Speakers: Brenda Hooper and Peter Hunt
16 May 2017
The May meeting was a talk about, and a demonstration of, church bells. Brenda Hooper (Hon President of the Society) told us the history of church bells, and Peter Hunt (Captain of Bellringers) described the bells in All Saints' church. At the beginning of the meeting we listened to the church bells ringing and the evening concluded with two tunes played on the hand-bells.
The sounds of bells have been heard through the ages in many aspects of our lives: calling us to prayer; warning of danger; waking us up; or telling us the time of day. The first account of a bell can be found in the Bible when Moses ordered bells to be placed on the hem of the High Priest’s robe. Bells were first used in Christian churches around the 5th century and the Venerable Bede mentions a bell in Whitby for waking and calling the nuns to prayer. The first mention of a bell in Thurcaston appears in the will of John de Mershden in 1425. He wrote, “if the parishioners of Thurcaston wish to make a large bell out of the medium-sized one they shall have £6.”
Peter Hunt talked more about the bells in All Saints' Church, of which there are eight. The oldest and largest is the tenor bell, number 8, which weighs about the same as a small car. This is a very special bell known as a “Royal Heads Bell” decorated with the heads of King Edward III and Queen Philippa. The next largest, number 7, dates from 1614. Bells 3,4,5 and 6 were cast at Taylors Bell foundry in Loughborough in 1898, numbers 1 and 2 by Alfred Bowell of Ipswich in 1919. Peter went on to explain a little about ringing changes: a system using permutations which mean the bells never sound twice in the same order. If there are six bells this means 720 changes without repetition, if there are eight this increases to 40,320. One such has been rung at the Loughborough bell foundry and took 18 1/2 hours. A “peal’ consists of at least 5,000 changes lasting about 3 hours, a quarter peal is rung on special occasions taking approximately 45 minutes.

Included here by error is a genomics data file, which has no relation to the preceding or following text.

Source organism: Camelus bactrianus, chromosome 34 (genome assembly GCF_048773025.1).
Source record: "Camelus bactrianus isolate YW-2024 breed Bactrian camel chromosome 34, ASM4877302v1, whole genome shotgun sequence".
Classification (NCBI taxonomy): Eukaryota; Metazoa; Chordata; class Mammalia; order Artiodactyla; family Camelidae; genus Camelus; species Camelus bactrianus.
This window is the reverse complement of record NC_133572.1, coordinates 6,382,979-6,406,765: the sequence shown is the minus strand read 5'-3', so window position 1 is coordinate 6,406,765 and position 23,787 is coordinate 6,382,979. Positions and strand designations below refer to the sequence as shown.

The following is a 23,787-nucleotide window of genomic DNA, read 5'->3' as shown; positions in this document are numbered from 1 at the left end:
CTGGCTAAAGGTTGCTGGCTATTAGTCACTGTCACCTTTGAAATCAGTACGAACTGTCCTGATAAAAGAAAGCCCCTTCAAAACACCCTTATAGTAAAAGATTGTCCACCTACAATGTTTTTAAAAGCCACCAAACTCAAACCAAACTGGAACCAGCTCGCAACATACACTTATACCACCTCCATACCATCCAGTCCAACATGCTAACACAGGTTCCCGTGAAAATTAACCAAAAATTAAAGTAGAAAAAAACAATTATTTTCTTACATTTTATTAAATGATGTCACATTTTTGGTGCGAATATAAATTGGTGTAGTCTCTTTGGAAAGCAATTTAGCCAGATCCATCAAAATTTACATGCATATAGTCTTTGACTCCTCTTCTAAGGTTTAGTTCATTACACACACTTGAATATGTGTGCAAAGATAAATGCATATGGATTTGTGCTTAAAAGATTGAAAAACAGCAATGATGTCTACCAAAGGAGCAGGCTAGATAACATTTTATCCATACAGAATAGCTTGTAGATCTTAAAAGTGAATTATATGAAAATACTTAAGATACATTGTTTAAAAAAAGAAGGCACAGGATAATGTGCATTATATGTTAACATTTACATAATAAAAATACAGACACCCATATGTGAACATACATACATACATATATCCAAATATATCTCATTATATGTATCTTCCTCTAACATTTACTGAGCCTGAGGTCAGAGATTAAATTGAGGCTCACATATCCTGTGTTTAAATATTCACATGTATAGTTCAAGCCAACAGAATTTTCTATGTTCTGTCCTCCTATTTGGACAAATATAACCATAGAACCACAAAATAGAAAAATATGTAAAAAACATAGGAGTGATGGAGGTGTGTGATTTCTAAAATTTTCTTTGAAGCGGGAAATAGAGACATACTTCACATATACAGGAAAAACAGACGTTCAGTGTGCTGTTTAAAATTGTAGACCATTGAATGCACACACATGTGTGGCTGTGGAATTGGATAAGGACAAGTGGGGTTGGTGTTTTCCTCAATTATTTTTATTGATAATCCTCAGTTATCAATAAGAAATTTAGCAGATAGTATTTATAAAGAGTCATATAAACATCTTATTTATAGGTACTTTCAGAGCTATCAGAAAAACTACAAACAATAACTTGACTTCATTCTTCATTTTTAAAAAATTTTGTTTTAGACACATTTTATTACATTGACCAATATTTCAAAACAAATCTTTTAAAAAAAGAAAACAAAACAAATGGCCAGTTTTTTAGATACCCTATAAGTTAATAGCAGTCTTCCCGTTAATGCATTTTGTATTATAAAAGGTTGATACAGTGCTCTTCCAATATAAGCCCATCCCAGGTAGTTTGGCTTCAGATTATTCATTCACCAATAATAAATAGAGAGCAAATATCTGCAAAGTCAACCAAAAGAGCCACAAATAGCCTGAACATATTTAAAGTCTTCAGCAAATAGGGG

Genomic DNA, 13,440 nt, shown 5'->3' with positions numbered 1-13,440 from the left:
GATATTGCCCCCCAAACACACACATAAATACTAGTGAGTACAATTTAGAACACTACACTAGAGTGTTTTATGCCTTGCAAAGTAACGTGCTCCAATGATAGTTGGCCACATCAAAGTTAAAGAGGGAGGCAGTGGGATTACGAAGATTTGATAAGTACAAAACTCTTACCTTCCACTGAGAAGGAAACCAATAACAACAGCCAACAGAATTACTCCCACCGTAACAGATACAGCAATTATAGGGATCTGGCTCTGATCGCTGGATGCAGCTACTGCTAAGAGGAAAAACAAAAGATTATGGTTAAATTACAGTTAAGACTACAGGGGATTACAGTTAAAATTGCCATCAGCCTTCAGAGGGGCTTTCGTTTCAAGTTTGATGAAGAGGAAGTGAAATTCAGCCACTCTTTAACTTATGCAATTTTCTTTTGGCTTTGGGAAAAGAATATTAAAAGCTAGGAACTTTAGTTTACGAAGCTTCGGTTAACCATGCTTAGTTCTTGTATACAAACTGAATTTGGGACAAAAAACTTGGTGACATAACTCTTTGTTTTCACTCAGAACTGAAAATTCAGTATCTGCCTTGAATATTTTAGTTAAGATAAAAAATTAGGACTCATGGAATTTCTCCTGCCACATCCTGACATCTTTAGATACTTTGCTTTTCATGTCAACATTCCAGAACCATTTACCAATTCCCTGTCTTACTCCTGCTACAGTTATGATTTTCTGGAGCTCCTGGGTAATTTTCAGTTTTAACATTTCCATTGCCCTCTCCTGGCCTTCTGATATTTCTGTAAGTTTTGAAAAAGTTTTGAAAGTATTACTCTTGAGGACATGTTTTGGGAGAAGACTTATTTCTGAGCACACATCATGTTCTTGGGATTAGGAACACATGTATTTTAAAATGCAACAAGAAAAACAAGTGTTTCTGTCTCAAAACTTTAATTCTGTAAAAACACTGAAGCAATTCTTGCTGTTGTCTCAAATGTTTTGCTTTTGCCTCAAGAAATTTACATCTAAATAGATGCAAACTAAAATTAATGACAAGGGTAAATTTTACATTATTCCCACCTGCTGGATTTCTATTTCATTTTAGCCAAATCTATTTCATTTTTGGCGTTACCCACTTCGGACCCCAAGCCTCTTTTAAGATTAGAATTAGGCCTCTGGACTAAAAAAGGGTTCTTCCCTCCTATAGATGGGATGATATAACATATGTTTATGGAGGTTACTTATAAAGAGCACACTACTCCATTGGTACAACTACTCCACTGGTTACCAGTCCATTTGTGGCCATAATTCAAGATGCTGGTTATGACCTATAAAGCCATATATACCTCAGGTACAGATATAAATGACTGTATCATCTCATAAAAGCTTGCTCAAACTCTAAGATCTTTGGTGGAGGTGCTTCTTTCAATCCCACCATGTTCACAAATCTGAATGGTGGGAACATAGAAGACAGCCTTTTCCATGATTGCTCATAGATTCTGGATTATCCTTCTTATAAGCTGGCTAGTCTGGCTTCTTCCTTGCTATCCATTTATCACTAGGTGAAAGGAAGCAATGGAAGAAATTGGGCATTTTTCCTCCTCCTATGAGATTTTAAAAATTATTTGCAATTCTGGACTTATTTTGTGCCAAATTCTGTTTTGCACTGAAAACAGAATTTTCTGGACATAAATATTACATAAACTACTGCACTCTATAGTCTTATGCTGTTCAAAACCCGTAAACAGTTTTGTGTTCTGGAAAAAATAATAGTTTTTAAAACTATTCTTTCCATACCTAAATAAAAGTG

Brenda told us a little of the history of bell ringing: by the early 1800’s some belfries had become places for smoking, drinking and other unsociable activities. Thurnby Church saw disagreements between the vicar and the ringers when the vicar tried to stop them ringing the bells to signal the start of the hunt meeting. This dispute went to the Ecclesiastical court where the Judge concluded that the vicar’s permission must be obtained before church bells could be rung. This law still stands.
Finally we heard a little about the hand-bells. Twelve bells were purchased in 2008 and a further thirteen in 2015, providing for changes of key and enabling a larger repertoire. We heard two tunes played: Bach’s “Sheep May Safely Graze” and “The Happy Wanderer”.
The hand-bell ringers rehearse in the Harrison Room on Thursday mornings and welcome new members.
 Exodus 28 v 31-35
 The Ven. Bede, Historia Ecclesiastica Gentis Anglorum. Ed A. Holder, 1895, Bk 4 Chap 23, p 207
 S.L. Ollard. Fasti Wyndesoriensis. The Deans and Canons of Windsor. Windsor 1950
 Rev. W.H. Pinnorck LLD. Cambridge. Church Key, Belfry Key & Organ Key. J.Hall & Son, 1870.